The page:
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It’s time to use evidence not knee-jerks in deciding Britain’s drugs policy

Last week the House of Commons had an important debate on UK drugs policy. The speeches suggested that, slowly, politicians are inching towards a reform of legislation which more closely resembles the views of the general public and informed scientific opinion. For instance a recent YouGov poll for the Sun Newspaper revealed (to the papers evident surprise) that most Britons believe the war on drugs can never be won. Some 71% of those surveyed said the war had failed, while 51% said it will always be doomed. And crucially the survey found 65% supported a review of drugs policy.

Yet for decades drugs policy had been the “third rail” of British politics. Political leaders on both sides believed “You touch it and you die”. So politicians doggedly refused to accept scientific advice on the subject. In 2008 a Labour government reclassified cannabis from Class C to Class B against the advice of the Advisory Committee on the Misuse of Drugs. And in 2009 the Labour Home Secretary Alan Johnson actually sacked Professor David Nutt as chairman of the Advisory Committee because he had the temerity to suggest that illicit drugs should be classified according to the actual evidence of the harm they caused. And the unfortunate Professor Nutt went on to point out that alcohol and tobacco actually caused more harm than LSD, ecstasy and cannabis. That was enough for Alan Johnson. When it comes to drugs, evidence based policy making goes out of the window and Professor Nutt was effectively told not to slam the door on his way out.

Most recently the coalition government finally published a report on drugs this week, which it had sat on for three months The report examined the drugs policies of thirteen countries; from the zero-tolerant Japanese approach at one end to the more accommodating policy of Portugal, which treats the possession and personal use of drugs as essentially a health issue rather than a crime. The report concluded that there is ‘no obvious relationship’ between tough laws that criminalize drug use and the actual level of use. This runs contrary to the policies of both Labour and the Conservatives since the war, so it is no surprise that the government was anxious to suppress it.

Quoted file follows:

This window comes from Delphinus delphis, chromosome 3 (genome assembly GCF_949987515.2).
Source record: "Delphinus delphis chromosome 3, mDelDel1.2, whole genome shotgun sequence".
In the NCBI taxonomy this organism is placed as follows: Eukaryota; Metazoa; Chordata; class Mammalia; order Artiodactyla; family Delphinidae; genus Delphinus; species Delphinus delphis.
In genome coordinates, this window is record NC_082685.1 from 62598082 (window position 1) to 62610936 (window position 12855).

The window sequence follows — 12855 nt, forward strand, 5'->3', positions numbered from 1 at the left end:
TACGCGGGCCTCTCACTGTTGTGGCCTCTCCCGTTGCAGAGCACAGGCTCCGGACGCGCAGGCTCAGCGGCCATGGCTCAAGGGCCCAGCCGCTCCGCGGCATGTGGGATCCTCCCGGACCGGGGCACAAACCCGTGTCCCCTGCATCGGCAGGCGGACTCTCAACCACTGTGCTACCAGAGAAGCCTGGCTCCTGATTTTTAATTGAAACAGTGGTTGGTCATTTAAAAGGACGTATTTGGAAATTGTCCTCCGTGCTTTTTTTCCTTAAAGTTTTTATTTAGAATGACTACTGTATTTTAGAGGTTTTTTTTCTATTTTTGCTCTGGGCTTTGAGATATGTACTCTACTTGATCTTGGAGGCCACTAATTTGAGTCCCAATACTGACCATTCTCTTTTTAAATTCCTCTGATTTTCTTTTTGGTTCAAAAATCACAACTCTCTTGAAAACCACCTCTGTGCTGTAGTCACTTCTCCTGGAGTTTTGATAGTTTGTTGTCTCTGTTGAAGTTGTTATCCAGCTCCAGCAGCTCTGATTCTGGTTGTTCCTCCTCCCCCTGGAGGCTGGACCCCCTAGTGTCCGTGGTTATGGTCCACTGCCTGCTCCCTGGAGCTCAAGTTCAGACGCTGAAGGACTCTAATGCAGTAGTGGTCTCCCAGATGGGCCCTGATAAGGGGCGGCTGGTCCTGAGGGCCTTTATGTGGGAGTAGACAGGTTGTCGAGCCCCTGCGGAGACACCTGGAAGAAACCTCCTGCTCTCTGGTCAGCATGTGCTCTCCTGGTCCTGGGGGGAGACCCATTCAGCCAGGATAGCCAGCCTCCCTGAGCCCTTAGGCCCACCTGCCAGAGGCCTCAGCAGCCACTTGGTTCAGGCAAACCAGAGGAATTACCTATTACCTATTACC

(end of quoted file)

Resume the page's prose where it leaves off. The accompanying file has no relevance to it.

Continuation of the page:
A notable aspect of the debate this week was that the majority of speakers called for a review of UK Drugs policy. Also interesting was the number of Conservative MP’s who expressed some sympathy with this view. They included: Crispin Blunt MP, Robert Syms MP, Zac Goldsmith MP, former Tory Cabinet minister Peter Lilley MP, former army officer Bob Stewart MP and former Crown Court recorder Stephen Philips MP. Something is clearly moving in middle England.

Nobody can pre-judge the conclusions of any review of drugs policy. But the time has come for an evidence based approach, not knee jerk responses based on what Westminster politicians believe that the tabloid press will accept.

Image credit: “When in Amsterdam…”  by miss.libertine 


  1. swatantra says:

    Itsnot a question of evidence but of right and wrong. And its clear that taking receational drugs is amoral.

    1. swatantra says:

      In fact there is a magic remedy for depression and feeling out of sorts, and that is exercise: go for a good run, and get that black dog out of your system, and get a good nights sleep.

      1. Robert says:


  2. At least, and at last, the debate on drugs is now open in earnest.

    We need a single category of illegal drug, with a crackdown on the possession of drugs, including a mandatory sentence of three months for a second offence, six months for a third offence, one year for a fourth offence, and so on.

    There cannot be a “free” market, but not in drugs (or prostitution, or pornography).

    Therefore, there cannot, there must not, be a “free” market.

  3. John. Reid says:

    There’s a difference between decriminalising, and legalising, the idea we have tough laws fro drug use, is silly, a£200 fine for a wrap of pcke, a caution for about 10 cannabis joints being found, even dealing class A results in a fine and community service, or smuggling a lot or scstacy from abroad can result in a couple of years inside,

    Whether drug addicts are victims to be helped is one thing, but the damage Skunk does to the brain now, is a lot worse than weed was 30 yrs ago.

  4. Robert says:

    Ok then why not have the same for all crimes steal a car once get a warning, do it twice get a jail term, do it three times get 15 years . lets move further towards the American model of justice, sadly it done sod all to cut drugs in America.

    Not forgetting when in jail your given your habit free of charge and no you cannot just stop it..

    Drugs have been around in one shape or another for a very long time and when we have period like this with society going through period of poverty it will go up more.

    I do not know the answer I do know locking up people is not the answer not for using drugs for god sake, locking up dealers well maybe but for every one you lock up ten people will take their places it pays to sell drugs.

    I do not know maybe removing the NHS would be a start but then you would have to have drink as well, then of course in the end you have to pick up the pieces unless your going to go down the Hitler route.

    Education education education, less poverty may be more and more sports and recreation for free, giving people the money to have a decent life.

    But it seems if you have to much money then drugs is a way out.

    I do not have the answer nobody does otherwise we’d not have a drug issues.

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